safety

New European food safety guidelines affirm methodology, findings of Seralini's GM corn lab rat study

Thursday, August 22, 2013 by: Ethan A. Huff, staff writer
Tags: food safety guidelines, Seralini study, GM corn

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Delicious
(NaturalNews) After vehemently criticizing a researcher's groundbreaking study and inappropriately calling into question the validity of his rigorous scientific research methods, the European Food Safety Authority (EFSA) has made a surprising about-face. According to new reports, the agency recently vindicated Professor Gilles-Eric Seralini's published paper on the long-term health damage caused by eating Monsanto's genetically-modified (GM) NK603 corn, affirming that the study is, in fact, valid.

As reported by GMOSeralini.org, the EFSA's indirect approval of Prof. Seralini's study comes as the agency issues new guidelines for how long-term feeding studies are to be conducted in the European Union (EU) moving forward. Believe it or not, the EFSA, which is essentially Europe's version of the U.S. Food and Drug Administration (FDA), is modeling these guidelines after the very same ones that Prof. Seralini used to show that GMOs cause organ failure and cancer.

As you may recall, the EFSA came out like an attack dog following the publishing of Prof. Seralini's controversial study back in 2012, claiming that he failed to apply appropriate research methodology in his work. As previously pointed out by GMWatch.org, these claims were completely unfounded and hypocritical, as none of the industry-backed safety studies used by the EFSA to approve GMOs applied these standards, either.

But now the EFSA is essentially admitting that Prof. Seralini was right all along, and that his research methods are, in fact, more robust than currently accepted methods. So, the agency is adopting many of them and making them official standards for modern food safety research, which is a major victory not only for Prof. Seralini's work, but also for the entire independent research community that seeks truth rather than corporate propaganda.

"This is a fascinating document which largely validates the methodology and choices of Prof. Gilles-Eric Seralini in his 2012 study on GM maize NK603 -- methodology and choices that EFSA and countless other critics previously attacked him for," explains GMOSeralini.org about the release of the EFSA's new guidelines.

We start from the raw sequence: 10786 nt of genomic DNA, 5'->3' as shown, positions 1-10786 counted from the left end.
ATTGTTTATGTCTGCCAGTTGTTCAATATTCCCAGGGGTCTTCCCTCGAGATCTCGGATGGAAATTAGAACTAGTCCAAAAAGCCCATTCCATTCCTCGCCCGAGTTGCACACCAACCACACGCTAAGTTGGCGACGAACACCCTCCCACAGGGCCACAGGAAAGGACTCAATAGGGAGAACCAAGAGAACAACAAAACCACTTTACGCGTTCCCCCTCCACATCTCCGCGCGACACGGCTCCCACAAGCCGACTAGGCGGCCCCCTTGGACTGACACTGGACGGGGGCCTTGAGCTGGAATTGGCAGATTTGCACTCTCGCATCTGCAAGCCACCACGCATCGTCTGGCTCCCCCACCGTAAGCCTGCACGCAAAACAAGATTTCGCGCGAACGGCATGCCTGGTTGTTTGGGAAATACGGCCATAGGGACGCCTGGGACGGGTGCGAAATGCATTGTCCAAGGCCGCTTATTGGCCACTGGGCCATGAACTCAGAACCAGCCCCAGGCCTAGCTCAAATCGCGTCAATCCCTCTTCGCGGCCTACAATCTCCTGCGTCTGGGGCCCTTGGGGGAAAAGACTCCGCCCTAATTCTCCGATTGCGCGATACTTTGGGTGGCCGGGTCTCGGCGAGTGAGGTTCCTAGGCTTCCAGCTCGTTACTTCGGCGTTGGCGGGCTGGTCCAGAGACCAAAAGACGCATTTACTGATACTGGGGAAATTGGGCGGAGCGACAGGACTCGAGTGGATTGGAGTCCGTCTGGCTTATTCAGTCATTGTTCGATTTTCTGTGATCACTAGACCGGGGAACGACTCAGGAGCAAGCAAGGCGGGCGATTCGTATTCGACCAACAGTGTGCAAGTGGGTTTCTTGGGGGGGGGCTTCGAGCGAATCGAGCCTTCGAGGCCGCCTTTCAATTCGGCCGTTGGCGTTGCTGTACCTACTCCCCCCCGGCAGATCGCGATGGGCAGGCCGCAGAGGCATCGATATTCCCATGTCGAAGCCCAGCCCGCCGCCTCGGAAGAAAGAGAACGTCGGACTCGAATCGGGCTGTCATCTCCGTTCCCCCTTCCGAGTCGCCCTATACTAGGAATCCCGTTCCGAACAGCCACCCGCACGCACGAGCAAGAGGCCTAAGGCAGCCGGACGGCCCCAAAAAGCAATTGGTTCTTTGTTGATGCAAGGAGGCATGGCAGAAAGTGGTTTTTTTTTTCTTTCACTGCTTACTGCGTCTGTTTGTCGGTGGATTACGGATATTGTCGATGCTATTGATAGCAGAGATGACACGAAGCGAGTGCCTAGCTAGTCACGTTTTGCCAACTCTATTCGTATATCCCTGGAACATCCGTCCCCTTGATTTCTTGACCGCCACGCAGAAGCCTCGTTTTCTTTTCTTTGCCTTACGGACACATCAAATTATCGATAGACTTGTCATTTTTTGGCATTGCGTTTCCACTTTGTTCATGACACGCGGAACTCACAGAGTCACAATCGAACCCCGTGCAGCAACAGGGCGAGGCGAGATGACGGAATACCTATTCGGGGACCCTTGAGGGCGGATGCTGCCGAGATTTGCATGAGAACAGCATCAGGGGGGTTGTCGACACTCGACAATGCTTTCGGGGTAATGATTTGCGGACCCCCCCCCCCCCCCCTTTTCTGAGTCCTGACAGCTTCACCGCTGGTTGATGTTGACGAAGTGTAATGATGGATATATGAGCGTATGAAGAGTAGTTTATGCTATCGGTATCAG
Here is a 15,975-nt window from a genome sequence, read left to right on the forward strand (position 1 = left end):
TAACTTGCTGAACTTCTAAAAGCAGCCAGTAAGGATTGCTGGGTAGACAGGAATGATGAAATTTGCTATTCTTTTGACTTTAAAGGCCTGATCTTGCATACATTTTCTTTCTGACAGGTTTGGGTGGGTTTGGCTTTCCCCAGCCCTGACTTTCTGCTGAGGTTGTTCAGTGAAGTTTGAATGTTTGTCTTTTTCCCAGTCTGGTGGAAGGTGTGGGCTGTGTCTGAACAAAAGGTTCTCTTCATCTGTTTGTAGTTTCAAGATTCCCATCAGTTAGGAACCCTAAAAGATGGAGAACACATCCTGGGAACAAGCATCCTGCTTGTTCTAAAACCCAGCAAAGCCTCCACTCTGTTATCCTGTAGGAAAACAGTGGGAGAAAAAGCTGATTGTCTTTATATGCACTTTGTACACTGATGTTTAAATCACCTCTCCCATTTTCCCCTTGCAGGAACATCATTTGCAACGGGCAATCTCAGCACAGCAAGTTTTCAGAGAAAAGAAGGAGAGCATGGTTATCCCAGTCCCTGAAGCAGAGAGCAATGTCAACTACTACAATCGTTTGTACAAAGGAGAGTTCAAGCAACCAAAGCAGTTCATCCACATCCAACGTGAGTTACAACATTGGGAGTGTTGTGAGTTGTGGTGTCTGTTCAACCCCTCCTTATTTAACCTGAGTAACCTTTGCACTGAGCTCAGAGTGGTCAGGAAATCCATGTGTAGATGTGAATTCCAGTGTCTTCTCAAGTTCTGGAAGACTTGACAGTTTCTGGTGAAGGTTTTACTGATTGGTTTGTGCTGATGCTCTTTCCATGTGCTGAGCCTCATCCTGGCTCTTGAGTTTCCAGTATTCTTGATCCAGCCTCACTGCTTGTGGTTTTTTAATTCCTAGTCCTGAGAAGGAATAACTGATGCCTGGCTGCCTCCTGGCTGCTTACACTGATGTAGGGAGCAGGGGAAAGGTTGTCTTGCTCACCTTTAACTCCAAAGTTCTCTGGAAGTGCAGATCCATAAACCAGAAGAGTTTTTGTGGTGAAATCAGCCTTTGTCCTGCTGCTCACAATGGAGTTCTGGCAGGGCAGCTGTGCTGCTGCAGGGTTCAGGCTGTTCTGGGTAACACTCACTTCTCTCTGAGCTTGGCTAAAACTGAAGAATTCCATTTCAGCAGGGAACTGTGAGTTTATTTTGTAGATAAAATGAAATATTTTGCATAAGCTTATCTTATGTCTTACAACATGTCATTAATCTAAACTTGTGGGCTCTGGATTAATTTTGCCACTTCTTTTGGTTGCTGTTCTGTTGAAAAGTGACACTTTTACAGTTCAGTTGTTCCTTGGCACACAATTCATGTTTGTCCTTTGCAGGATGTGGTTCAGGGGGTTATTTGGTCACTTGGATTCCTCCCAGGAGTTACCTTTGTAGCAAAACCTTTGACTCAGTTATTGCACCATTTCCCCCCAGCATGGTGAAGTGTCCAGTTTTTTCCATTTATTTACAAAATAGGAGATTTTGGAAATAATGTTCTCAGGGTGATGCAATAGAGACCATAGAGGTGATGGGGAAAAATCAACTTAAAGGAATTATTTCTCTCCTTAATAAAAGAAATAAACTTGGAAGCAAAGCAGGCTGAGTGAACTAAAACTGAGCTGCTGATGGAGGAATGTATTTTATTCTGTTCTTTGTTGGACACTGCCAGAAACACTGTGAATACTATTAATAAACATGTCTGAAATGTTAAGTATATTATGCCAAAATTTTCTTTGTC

You can review these new guidelines for yourself by visiting:
http://www.efsa.europa.eu/en/efsajournal/pub/3347.htm

EFSA affirms almost every research method used by Seralini

Some highlights from the new EFSA guidelines include a pronouncement that the type of rat species used by Prof. Seralini, the Sprague-Dawley (SD) rat, is, indeed, appropriate for use in long-term food safety studies. Prof. Seralini had previously been criticized for using SD rats in his study, but according to the EFSA, SD rats are fitting for this type of research.

The EFSA also now agrees that long-term food safety studies do not necessarily need a narrow and fixed hypothesis, another criticism that was levied against Prof. Seralini's work. Since GMOs themselves are still technically a novelty as far as the scientific literature is concerned, constructing studies in a more "exploratory" fashion, just like Prof. Seralini did, is completely acceptable.

The new EFSA guidelines do much more than just exonerate Prof. Seralini's work, however. They also take aim at the misguided use of historical controls in safety testing, a practice often used by Monsanto and others to essentially arrive at pre-determined outcomes. According to the EFSA, historical control data "should be considered with caution," as it can lead to false outcomes.

"Overall, we're pleased to see EFSA taking on board our cautionary lessons on spurious 'reference' control groups and historical control data (even if in the same document EFSA subsequently allows the use of both), as well as validating the aspects of Seralini's experiment that he was most criticized for."

You can read a review of the major points of the EFSA's new guidelines by visiting:
http://gmoseralini.org

Sources for this article include:

http://gmoseralini.org

http://www.gmwatch.org

http://www.efsa.europa.eu

http://science.naturalnews.com

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